While mindlessly walking amongst the chaos that is El Corral during the first week of classes, scrambling to find my textbooks like everyone else, I came across a somewhat peculiar sight: an English teacher had assigned a graphic novel as required reading for a class, but not only that, one that I own and love.

So when I got home that night, I made it my mission to fish out my copy from the bookshelf which, if I do say so myself, contains a rather obscene amount of comic books and graphic novels. To no avail, it was missing. This started my long, sad journey to find it, which included searching all over the house, for what amounted to a painstaking three hours, and ended with me contacting all my friends who might possibly have borrowed it.

Finally, and somewhat ironically, it was returned to me at a party, which is the last place I could have imagined it being returned to me. Thus, the next day I set out to read it. So I put on the kettle for some tea, put my feet up, and set out to devour Maus, by Art Spieglman, once again.

As a word of warning for all those reading this, Maus is not you’re typical comic book of yesteryear. Through the utilization of small pictures arranged in panels, full of narration and word bubbles, Spiegelman tells the very personal story of his father, a Holocaust survivor, and his plight to escape the clutches of Hitler’s “Final Solution”- the virtual genocide of the Jewish people in Europe during World War II.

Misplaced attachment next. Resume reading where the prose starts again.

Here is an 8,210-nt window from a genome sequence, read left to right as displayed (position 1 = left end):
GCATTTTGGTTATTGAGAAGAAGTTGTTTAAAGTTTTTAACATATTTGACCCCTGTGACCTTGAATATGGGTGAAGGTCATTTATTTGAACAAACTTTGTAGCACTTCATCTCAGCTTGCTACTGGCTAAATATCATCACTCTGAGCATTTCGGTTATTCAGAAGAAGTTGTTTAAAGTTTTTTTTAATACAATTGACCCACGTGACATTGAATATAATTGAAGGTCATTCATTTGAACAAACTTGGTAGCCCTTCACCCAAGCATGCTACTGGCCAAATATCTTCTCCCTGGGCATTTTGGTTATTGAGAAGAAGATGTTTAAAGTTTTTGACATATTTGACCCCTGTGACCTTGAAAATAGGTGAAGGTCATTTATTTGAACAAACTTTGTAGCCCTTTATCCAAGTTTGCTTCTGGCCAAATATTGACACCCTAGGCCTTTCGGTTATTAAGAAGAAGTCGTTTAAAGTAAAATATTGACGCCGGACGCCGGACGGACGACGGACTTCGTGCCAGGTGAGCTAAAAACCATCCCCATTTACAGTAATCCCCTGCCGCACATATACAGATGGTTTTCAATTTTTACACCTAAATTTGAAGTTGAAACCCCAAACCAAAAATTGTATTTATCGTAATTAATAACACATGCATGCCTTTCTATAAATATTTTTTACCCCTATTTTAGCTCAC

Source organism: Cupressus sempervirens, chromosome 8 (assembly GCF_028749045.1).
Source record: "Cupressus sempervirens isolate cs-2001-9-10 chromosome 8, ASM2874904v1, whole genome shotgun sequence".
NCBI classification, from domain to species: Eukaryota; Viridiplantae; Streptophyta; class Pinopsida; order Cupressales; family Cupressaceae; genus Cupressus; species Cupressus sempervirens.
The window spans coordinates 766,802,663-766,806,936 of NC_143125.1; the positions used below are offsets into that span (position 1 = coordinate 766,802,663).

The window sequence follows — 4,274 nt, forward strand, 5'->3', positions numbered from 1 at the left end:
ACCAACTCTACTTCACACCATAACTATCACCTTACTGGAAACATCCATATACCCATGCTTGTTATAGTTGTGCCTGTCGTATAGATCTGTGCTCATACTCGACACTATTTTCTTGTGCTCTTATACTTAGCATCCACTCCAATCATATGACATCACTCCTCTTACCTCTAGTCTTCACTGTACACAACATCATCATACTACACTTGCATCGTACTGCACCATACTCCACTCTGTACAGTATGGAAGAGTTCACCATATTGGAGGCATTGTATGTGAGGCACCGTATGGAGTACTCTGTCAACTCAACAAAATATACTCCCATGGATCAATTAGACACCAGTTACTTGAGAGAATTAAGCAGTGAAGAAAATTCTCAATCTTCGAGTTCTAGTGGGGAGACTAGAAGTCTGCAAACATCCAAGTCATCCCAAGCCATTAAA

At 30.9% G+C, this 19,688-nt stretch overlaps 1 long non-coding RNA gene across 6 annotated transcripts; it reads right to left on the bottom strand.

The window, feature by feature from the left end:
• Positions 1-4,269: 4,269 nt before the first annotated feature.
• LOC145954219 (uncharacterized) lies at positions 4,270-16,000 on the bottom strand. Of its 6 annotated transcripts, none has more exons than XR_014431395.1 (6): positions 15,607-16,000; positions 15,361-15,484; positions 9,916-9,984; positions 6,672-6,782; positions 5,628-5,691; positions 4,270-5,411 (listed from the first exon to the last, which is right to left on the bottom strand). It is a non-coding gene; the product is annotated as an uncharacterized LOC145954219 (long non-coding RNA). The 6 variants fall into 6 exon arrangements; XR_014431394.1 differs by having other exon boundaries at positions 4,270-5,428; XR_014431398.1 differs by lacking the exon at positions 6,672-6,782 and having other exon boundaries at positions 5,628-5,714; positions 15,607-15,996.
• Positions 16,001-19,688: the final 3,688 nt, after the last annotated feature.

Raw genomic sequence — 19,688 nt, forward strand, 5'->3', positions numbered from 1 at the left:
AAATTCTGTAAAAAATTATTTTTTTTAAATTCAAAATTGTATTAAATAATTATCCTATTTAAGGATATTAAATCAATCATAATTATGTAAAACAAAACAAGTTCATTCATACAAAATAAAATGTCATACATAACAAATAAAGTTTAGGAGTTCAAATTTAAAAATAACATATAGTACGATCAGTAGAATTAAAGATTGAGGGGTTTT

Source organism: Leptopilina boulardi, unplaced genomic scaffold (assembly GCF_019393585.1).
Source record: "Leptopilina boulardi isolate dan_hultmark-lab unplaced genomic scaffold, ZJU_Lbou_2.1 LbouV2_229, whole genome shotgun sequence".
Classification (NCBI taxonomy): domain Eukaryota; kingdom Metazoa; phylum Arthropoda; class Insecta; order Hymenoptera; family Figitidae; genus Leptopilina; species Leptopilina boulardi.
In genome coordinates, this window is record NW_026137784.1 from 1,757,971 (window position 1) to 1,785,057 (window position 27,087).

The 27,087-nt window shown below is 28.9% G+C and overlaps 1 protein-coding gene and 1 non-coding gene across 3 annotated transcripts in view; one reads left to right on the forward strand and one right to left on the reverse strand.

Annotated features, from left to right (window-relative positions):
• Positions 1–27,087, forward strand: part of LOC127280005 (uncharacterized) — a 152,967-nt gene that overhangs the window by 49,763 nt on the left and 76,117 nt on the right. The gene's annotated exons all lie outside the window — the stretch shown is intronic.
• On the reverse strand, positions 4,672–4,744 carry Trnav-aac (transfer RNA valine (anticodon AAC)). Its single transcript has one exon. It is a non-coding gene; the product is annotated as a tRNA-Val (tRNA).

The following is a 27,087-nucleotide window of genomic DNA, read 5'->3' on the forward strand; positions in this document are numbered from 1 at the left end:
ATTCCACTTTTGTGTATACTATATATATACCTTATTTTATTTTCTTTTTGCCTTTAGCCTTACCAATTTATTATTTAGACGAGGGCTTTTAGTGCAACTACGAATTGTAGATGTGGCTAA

There is a vast array of novels or films out there that take a deep look at the terrible tragedy that was the fate of millions of Jews in the 1940’s, but few can evoke as many different emotions as Maus, for the most part due to it’s most unique, and haunting, attribute: In all of the illustrations, Jews are depicted as mice, while Nazis are pictured as cats.

The journey of Art Spiegelman’s father, from the Nazi invasion of Poland, and eventually to internment in Auschwitz, is, without a doubt, epic. At once moving and heart breaking, but always handled with as much care as any such story should warrant. Moreover, Spiegelman offers an insight into how the Holocaust forever changed all those who survived.

It is often the case that I judge a book to be really good when I am so moved by it that I feel different upon completion. Maus by far meets that criterion. Even now, upon countless re-reads, I still get chills, or feel complete revulsion, or become immensely bitter that such horrors could have actually occurred, only some sixty years ago.

So if you are looking for an interesting read, in effort to take a break from studying for that Calculus or Psych midterm coming up soon, you should pick up a copy of Maus. It is no “light” read, at least in content, but I assure you that you will walk away with a new insight on what it means to not just live, but survive- in the face of complete tragedy. And hey, it won a Pulitzer Prize, so it can’t be all bad, right?

Jon Monteith is a history senior and a guest contributor to the Mustang Daily.

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